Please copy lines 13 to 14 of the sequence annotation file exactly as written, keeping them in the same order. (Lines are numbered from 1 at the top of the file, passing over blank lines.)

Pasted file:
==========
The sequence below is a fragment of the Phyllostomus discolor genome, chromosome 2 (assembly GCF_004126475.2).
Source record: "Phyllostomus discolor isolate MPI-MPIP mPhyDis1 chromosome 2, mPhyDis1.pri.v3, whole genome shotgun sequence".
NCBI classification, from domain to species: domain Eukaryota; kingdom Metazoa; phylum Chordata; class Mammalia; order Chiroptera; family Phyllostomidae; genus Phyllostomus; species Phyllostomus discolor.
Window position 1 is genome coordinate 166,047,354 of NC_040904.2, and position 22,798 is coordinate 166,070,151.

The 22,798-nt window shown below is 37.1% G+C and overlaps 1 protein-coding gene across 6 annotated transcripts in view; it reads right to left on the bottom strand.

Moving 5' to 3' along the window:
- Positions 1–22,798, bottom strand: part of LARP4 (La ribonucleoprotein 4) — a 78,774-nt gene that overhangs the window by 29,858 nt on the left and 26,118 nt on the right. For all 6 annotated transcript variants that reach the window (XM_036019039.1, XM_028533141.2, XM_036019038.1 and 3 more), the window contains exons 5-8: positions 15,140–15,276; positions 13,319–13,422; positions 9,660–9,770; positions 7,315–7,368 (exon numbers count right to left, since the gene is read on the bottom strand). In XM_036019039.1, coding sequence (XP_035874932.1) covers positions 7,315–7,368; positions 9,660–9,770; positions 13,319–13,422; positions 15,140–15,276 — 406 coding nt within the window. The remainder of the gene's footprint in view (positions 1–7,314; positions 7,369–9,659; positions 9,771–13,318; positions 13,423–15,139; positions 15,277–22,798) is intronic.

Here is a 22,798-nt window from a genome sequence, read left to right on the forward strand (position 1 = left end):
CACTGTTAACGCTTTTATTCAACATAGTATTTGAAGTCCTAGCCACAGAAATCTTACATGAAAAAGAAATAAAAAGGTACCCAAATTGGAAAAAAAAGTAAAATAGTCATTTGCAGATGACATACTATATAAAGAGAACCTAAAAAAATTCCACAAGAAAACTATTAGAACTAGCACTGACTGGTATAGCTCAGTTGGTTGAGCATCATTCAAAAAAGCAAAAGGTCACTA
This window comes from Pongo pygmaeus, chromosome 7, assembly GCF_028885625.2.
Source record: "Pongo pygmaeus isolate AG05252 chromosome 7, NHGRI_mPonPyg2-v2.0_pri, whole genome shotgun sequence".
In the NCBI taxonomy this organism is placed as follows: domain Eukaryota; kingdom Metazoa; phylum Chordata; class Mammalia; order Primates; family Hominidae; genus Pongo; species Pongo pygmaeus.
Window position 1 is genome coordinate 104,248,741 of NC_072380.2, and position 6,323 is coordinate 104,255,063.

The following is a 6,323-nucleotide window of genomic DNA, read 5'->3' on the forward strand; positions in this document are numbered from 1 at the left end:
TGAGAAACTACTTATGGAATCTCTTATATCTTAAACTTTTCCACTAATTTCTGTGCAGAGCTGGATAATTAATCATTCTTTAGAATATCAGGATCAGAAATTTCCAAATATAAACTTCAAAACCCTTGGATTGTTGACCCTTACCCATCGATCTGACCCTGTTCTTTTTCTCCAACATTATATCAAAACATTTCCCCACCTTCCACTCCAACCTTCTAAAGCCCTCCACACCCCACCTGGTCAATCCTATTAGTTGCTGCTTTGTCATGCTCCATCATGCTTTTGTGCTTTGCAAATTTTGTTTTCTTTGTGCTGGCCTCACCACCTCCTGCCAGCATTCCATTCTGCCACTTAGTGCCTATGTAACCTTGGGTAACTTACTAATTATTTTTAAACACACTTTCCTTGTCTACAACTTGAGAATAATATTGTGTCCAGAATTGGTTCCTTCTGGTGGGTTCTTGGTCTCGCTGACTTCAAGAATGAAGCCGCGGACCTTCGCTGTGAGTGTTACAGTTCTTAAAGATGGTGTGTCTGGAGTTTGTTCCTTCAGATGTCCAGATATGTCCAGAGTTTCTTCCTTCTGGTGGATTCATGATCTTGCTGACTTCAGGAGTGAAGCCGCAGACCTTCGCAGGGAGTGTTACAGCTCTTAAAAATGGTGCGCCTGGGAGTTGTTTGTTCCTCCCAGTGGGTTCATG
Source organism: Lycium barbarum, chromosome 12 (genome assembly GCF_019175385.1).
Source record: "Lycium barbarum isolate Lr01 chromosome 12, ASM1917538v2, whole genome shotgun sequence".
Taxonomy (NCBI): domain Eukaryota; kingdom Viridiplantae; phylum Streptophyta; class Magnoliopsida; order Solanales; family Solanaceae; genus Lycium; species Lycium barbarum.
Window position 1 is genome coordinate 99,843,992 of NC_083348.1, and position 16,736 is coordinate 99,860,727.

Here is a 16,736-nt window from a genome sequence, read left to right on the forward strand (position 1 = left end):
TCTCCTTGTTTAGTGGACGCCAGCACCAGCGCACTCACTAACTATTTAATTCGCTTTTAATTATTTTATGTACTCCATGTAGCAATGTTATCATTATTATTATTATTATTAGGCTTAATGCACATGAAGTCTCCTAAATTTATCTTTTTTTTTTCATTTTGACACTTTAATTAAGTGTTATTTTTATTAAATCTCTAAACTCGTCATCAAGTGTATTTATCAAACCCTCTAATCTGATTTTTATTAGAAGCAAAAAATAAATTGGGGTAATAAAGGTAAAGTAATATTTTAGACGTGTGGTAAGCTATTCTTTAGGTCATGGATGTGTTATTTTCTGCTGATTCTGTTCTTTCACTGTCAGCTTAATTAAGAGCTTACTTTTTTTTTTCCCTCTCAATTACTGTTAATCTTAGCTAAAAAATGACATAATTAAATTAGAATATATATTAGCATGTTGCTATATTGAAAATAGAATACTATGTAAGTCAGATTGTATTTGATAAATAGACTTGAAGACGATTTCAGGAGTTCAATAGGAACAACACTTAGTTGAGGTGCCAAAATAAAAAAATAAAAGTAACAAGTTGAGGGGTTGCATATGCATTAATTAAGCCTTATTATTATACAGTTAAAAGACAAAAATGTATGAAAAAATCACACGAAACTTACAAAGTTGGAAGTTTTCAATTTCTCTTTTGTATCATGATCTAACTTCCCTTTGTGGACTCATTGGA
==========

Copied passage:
Window position 1 is genome coordinate 104,248,741 of NC_072380.2, and position 6,323 is coordinate 104,255,063.

The following is a 6,323-nucleotide window of genomic DNA, read 5'->3' on the forward strand; positions in this document are numbered from 1 at the left end: